InterAct Blog

More than just a desk: Can co-working spaces make labour markets more inclusive?

InterAct funded researchers and OECD analysts examine the impact of co-working spaces on inclusivity in the global labour market.

This article was originally published on the OECD COGITO blog

Since the pandemic, co-working spaces have exploded in popularity. The number of people working in these spaces worldwide is predicted to double in 2024, relative to 2021, reaching 5 million users. They offer an accessible, flexible mode of working that appeals to professionals, leading policy makers to look for ways to harness their potential to drive growth. But can they also have a role in making growth more inclusive? 

More than just a desk

Co-working spaces (CWs) come in various forms. The physical spaces range from adaptable layouts in industrial settings, including converted warehouses and historic buildings, to specialised studios tailored for comfort. They can be for-profit companies and non-profits, and many are supported by local governments or regional development agencies.  

Public support can be directed to the owners of a co-working space. For instance, local governments have provided financial support to run a co-working space or incentives for the creation of co-working spaces in unused public buildings. In other cases, the use of co-working spaces can be encouraged, for instance through the provision of vouchers to freelancers, self-employed workers and businesses.  

Co-working spaces offer cost-effective solutions for individual users through shared infrastructure. Moreover, they foster a diverse in-house community for start-ups, entrepreneurs, freelancers and companies. Firms of all sizes increasingly use co-working spaces to allow their employees to work away from headquarters, resulting in a trend where office workers now live further from their jobs than they did before the pandemic. 

As a hotbed of new activities, from fostering entrepreneurship to networking among workers from different companies, co-working spaces may provide a boost to local economies. For instance, the Ludgate Hub in County Cork, Ireland, can point having created over 300 new jobs in the region. However, there are more ways in which co-working spaces can benefit their communities. 

How co-working spaces can make local labour markets a little more inclusive

Many co-working spacess have become vibrant community hubs, closely integrated with their local environments. A 2019 study on co-working spaces in Italy reported that three-quarters of the surveyed coworkers noted a beneficial impact on the urban and local context. Due to their connections with local communities, evidence is also mounting that co-working spaces can support those facing challenges in the labour market in at least three ways. 

First, by providing a convenient solution for workers with family or caring responsibilities. A national panel survey of 2 500 working parents conducted by Harvard Business Review revealed that “nearly 20% of working parents had to leave work or reduce their work hours solely due to a lack of childcare. Only 30% of all working parents had any form of back-up childcare, and there were significant disparities between low and high-income households”. Some co-working spaces, like The Tribe in Devon, UK, tailor their support and community building to focus on the needs of women – especially working mothers and carers. Others, like Coworking Toddler in Hannover and Berlin, Germany, take a step further by providing workplaces that integrate professional settings with childcare, enabling parents to concentrate on their work while their children are cared for in an adjacent daycare facility.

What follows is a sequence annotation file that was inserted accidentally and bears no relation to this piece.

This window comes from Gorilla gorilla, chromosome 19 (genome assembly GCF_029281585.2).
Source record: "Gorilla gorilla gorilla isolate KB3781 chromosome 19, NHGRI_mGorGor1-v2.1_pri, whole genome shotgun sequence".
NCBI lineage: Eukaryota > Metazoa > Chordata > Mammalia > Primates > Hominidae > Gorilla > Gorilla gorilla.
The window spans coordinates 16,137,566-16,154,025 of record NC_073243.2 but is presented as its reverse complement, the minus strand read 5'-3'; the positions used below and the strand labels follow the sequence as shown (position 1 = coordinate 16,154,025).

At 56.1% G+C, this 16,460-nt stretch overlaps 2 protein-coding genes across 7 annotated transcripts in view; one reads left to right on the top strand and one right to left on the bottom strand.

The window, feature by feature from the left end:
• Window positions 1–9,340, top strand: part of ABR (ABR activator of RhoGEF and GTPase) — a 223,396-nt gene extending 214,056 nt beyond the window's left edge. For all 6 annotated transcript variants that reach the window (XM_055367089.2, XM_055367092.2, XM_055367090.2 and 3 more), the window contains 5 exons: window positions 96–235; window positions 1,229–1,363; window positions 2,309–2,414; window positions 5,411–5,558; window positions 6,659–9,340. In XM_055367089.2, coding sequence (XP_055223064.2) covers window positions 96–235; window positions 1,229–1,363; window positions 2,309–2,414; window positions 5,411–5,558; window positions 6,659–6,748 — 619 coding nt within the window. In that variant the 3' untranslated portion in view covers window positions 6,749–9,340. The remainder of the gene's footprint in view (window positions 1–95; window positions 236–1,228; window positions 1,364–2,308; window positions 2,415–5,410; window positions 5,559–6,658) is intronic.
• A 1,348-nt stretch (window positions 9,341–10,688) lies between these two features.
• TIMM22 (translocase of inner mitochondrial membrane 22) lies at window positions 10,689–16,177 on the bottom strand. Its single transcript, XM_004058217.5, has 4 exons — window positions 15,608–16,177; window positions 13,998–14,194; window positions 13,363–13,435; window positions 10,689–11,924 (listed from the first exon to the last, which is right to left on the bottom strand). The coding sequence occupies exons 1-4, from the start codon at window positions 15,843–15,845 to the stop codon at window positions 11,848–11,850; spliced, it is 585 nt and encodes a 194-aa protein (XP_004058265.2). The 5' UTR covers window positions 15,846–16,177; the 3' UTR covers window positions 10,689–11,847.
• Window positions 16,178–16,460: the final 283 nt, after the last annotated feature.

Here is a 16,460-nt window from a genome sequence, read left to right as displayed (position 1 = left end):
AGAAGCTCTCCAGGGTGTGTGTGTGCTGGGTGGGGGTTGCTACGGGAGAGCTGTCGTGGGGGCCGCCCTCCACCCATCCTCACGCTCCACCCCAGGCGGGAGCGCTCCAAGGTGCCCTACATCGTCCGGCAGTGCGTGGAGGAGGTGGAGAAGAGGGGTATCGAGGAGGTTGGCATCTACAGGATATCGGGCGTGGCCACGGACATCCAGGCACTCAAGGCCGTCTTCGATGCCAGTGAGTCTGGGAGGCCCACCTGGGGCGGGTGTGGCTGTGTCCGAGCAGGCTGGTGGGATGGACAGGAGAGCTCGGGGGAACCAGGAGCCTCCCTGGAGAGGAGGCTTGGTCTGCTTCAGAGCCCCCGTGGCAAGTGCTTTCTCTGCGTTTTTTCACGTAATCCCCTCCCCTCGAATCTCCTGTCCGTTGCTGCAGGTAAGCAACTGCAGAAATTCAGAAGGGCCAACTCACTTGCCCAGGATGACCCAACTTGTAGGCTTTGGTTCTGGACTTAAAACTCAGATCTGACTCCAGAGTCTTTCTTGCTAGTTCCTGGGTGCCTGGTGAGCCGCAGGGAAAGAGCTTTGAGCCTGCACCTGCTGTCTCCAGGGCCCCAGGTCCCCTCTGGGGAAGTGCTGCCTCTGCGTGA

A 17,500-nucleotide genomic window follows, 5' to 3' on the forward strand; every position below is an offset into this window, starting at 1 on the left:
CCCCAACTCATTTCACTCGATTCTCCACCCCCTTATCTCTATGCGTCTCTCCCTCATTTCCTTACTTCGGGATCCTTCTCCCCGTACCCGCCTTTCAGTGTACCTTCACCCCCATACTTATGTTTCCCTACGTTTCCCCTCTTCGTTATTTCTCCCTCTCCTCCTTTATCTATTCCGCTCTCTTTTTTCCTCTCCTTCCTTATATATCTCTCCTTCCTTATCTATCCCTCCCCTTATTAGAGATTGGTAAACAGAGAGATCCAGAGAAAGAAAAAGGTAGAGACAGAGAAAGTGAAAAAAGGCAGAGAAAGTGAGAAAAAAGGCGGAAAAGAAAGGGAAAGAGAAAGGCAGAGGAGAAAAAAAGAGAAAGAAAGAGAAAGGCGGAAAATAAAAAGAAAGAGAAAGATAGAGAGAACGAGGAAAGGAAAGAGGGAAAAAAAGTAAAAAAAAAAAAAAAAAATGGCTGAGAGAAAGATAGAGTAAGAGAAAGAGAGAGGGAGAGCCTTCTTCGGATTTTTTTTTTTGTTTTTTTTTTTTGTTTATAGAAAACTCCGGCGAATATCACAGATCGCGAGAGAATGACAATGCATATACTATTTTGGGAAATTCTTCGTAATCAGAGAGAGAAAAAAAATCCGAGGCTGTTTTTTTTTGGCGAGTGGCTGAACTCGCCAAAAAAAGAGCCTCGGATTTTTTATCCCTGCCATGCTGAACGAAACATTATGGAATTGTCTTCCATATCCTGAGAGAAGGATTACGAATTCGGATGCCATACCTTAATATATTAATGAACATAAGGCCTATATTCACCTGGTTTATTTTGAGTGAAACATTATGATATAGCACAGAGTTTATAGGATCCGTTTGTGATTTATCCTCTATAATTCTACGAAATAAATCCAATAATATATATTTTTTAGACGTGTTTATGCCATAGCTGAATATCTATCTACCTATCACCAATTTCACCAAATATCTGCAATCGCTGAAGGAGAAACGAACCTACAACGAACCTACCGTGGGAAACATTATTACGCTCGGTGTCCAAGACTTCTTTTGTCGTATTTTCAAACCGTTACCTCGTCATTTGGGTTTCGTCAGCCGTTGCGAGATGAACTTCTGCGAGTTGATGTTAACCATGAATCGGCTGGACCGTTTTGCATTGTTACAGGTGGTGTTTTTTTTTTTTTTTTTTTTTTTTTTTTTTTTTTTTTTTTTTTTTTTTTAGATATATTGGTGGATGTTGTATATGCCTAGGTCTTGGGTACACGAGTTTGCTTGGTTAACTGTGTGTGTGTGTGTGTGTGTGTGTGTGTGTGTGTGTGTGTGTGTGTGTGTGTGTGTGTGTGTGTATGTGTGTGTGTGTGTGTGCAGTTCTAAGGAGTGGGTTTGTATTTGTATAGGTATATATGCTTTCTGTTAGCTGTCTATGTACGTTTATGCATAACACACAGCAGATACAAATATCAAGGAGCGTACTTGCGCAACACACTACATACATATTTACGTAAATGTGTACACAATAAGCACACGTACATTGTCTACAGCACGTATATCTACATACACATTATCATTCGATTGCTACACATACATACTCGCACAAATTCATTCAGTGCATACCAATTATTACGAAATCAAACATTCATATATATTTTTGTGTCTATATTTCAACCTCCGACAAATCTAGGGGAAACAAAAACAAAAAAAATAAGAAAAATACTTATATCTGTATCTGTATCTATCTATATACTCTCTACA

Second, by providing a space for more experienced workers to share their knowledge with individuals Not in Education, Employment or Training (NEETs) and other vulnerable groups. Co-working spaces have been actively creating opportunities for young artisans to work alongside experienced professionals, some retired, who are eager to pass on their manufacturing expertise. For instance, Fablab in Verona, Italy, and Center-Rog in Ljubljana, Slovenia, provide an entry point for people of all age groups to learn new skills, with trainings offered ranging from 3D-printing to food preparation.  

Third, by supporting the attraction and retention of high-skilled workers. Co-working spaces can contribute to the retention of local workers by providing them an option to combine remote work with occasional office attendance. This is particularly critical in rural areas, as it allows such places to retain and attract high-skilled workers, for instance, in the Ems-Achse, a group of mostly rural districts in north-west Germany. However, co-working spaces also provide these high-skilled remote workers with a vital connection to the local community, through which they can share knowledge and inspire others.  

Supporting innovative initiatives

In short, co-working spaces can provide communities with valuable new hubs that can connect workers, helping share knowledge, skills, and opportunities. This can help regions address pressing labour shortages and skills gaps while supporting vulnerable workers into new opportunities. Many local governments and employment agencies are therefore finding creative ways to support co-working spaces as part of a broader strategy to build thriving communities.  

“In my experience, my coworking community helps more with mental health balance for my coworkers – as most come to my space for the social links that are created here. The networking aspect which stems from this means that most of my coworkers have used services offered by other coworkers (coaching, communications services, building renovation …) or collaborated with other coworkers on projects (an architect with an interior designer, two coaches on a new service offering…).” 

Antonia Mahon, Founder of The Hub in Sèvres, France